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A Tax That Liberals and Conservatives Hate

A little-known tax created to stop the wealthy from using exemptions to ease their tax burden could wind up hurting millions of middle-income Americans in the next decade.

If the system isn’t changed, experts say, the alternative minimum tax will likely severely limit the benefits many middle- and upper-middle class citizens would have reaped from President Bush’s proposed $1.6 trillion tax cut over 10 years.

"A lot of people will find out that they didn’t get much of a tax cut from Bush, and even worse, that their tax filing got a whole lot more complicated," said Robert McIntyre, director of Citizens for Tax Justice, a liberal research organization in Washington. "They need to fix the alternative minimum tax -- there’s no doubt about it. The problem is, no one is willing to pay for it."

The estimated cost of remedying the situation has been estimated at anywhere from $100 to $300 billion over the next 10 years.

Without changes to the current system, a family of four in the year 2008 with an adjusted gross annual income of $150,000 would end up paying about $3,000 more to the IRS than they otherwise would. Though Bush's tax cut plan would call for them to pay $24,186 as opposed to the $28,321 they'd pay under current rates, factoring in the AMT spikes the bill to $27,248, wiping out most of the Bush tax cut.

Tax Reform Needed, Some Say

Kenneth Kies, a co-managing partner of the Washington tax practice at the accounting firm Price Waterhouse Coopers, said the situation highlights the need for comprehensive improvements in the tax system.

"There are certain things that are in need of reform," Kies said. "The most obvious problem the current income tax code has is the AMT. There’s a strong bipartisan consensus that this is the one thing that really needs attention."

The AMT was implemented in 1969 as a parallel income-tax system, after it was discovered that about 155 upper-class taxpayers had legally gotten out of paying any significant amount to the Internal Revenue Service in 1966 by relying on deductions, credits and other loopholes.

"The AMT was enacted because of a few horror stories," said Bill Ahern, a spokesman for the Tax Foundation, a research group in Washington that favors tax and social security reform. "There was a public outcry…that high-income individuals could avoid taxes without tax evasion."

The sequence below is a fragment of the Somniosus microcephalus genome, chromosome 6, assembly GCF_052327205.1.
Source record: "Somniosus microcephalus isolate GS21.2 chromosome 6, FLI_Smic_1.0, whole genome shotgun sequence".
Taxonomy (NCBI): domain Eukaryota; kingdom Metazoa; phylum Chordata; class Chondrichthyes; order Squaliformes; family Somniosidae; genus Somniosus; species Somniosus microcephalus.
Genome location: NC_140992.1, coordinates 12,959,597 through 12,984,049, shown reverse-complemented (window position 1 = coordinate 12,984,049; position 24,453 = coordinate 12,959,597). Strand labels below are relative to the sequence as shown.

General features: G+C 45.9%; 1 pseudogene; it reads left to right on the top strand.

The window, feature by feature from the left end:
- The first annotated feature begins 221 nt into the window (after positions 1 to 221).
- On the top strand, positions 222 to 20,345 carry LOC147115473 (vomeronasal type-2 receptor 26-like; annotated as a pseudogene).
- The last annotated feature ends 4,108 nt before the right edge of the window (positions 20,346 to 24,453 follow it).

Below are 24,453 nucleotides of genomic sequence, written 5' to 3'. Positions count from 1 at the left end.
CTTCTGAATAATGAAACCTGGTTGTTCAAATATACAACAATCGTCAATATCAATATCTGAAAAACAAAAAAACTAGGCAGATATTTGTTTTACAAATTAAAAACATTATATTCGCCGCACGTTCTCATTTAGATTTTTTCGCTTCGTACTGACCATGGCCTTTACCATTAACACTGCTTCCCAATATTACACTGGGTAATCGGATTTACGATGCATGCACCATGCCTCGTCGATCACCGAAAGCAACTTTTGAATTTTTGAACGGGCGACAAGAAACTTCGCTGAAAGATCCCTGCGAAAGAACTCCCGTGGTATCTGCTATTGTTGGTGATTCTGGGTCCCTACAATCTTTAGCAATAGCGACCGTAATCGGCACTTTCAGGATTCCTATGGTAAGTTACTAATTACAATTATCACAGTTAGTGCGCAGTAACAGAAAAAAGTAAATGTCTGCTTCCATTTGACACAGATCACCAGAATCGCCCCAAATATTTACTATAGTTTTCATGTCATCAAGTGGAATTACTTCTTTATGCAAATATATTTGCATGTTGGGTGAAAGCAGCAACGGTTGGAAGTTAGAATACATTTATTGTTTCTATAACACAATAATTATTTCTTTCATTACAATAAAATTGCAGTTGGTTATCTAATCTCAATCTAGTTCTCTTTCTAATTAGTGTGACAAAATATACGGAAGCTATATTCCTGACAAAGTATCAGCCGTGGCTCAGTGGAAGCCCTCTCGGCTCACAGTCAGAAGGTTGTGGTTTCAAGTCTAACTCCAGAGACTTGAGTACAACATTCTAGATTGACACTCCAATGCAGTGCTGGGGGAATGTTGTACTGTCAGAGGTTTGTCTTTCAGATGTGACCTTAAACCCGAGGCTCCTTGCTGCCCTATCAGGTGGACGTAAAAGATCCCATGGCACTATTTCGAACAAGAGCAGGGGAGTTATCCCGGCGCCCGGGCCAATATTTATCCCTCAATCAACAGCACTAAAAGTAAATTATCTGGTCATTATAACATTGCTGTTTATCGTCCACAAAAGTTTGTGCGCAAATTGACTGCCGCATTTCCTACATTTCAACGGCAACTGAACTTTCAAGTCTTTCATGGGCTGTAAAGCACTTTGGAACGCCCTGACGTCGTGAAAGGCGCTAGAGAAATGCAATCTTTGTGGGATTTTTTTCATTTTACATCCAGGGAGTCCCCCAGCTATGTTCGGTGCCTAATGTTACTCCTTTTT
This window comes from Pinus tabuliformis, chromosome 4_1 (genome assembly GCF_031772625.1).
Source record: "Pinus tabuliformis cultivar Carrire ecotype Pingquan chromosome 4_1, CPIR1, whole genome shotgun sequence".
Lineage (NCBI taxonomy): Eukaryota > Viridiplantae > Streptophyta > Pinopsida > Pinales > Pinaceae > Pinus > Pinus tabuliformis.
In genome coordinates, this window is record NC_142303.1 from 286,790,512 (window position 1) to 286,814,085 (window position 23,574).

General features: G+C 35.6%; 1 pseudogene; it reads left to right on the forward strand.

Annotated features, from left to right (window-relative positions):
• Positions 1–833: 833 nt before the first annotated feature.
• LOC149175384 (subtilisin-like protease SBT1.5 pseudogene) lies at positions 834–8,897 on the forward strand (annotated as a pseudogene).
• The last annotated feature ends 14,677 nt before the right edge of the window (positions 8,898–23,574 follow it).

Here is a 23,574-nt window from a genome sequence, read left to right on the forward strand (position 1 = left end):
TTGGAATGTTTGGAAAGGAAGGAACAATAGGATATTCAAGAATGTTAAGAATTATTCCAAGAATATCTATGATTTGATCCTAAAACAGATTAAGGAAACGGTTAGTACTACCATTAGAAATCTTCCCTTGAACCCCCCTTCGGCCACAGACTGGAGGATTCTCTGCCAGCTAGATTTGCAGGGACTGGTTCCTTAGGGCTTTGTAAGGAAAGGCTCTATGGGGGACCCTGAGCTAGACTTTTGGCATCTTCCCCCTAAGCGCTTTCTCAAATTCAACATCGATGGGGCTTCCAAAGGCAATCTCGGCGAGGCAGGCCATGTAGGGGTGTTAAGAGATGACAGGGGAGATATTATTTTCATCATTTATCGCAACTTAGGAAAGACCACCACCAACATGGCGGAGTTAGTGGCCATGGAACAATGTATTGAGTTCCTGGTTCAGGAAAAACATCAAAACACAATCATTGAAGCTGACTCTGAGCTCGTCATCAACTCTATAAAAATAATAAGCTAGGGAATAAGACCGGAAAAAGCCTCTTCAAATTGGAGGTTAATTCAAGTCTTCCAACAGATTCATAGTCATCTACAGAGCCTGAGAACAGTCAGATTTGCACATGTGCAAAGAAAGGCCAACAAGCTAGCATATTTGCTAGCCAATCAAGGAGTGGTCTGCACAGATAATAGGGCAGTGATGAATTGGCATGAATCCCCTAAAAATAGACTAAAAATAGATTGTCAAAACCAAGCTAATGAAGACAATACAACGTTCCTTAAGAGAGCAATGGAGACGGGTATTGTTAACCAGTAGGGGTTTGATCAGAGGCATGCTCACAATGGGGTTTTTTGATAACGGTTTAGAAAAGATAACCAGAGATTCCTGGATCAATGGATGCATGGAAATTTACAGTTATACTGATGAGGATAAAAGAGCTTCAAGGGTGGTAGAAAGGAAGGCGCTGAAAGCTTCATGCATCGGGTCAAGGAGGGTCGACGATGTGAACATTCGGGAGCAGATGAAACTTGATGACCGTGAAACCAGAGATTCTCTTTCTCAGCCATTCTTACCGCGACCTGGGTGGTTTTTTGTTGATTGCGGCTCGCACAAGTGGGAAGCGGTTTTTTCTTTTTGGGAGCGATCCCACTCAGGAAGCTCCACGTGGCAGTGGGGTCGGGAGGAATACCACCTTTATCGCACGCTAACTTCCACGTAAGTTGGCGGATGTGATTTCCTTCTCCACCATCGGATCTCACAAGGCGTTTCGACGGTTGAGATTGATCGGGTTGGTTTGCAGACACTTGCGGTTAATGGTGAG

Single people with incomes below $33,750 a year and married couples filing jointly with incomes below $45,000 are generally exempt from the alternative tax. But above those earnings, depending on the credits and deductions a taxpayer claims on his regular tax returns, the AMT could apply.

In other words, many taxpayers will wind up having to fill out two returns -- one for regular income taxes and one for the alternative tax. If the alternative tax figure turns out to be larger than the regular one, taxpayers must hand over that amount to the federal government. Unlike the regular tax, fewer credits and deductions can be claimed with the AMT.

Because the alternative tax was only expected to affect about 1.5 million Americans this year and the heaviest impact won’t come until later, the White House and Congress are putting off a permanent solution.

"Something …eventually has to be fixed and we will work with Congress to deal with it in due course," said Mark Weinberger, assistant treasury secretary for tax policy.

Weinberger said the Bush administration is concentrating first on getting its tax cuts passed through Congress.

Bureaucratic Shortsightedness

According to Ahern, the elimination of inflation adjustment when tax rates were raised by the Clinton administration 1993 has created the current situation of the tax hitting middle income earners as well as the wealthy.

"It started creeping down the income spectrum from the high-income people to the medium-high people," he said.

Ahern also says an opportunity was missed to do away with the tax in 1986, the last time Congress enacted significant tax reform. 

And if nothing is done, more and more Americans will find themselves in the position of having to pay the alternative tax as inflation raises their income.

Some, such as Kies, believe the alternative tax should be repealed entirely. But others, such as McIntyre, think it needs to be modified to serve its original purpose by raising the income and exemption levels and adjusting it for inflation. That way, he said, most people won’t be affected.

But if the problem is left alone indefinitely, about 36 million Americans could be paying the alternative tax by 2011. Some members of the middle class and upper-middle class "will get zapped," McIntyre said.

-- The Associated Press contributed to this report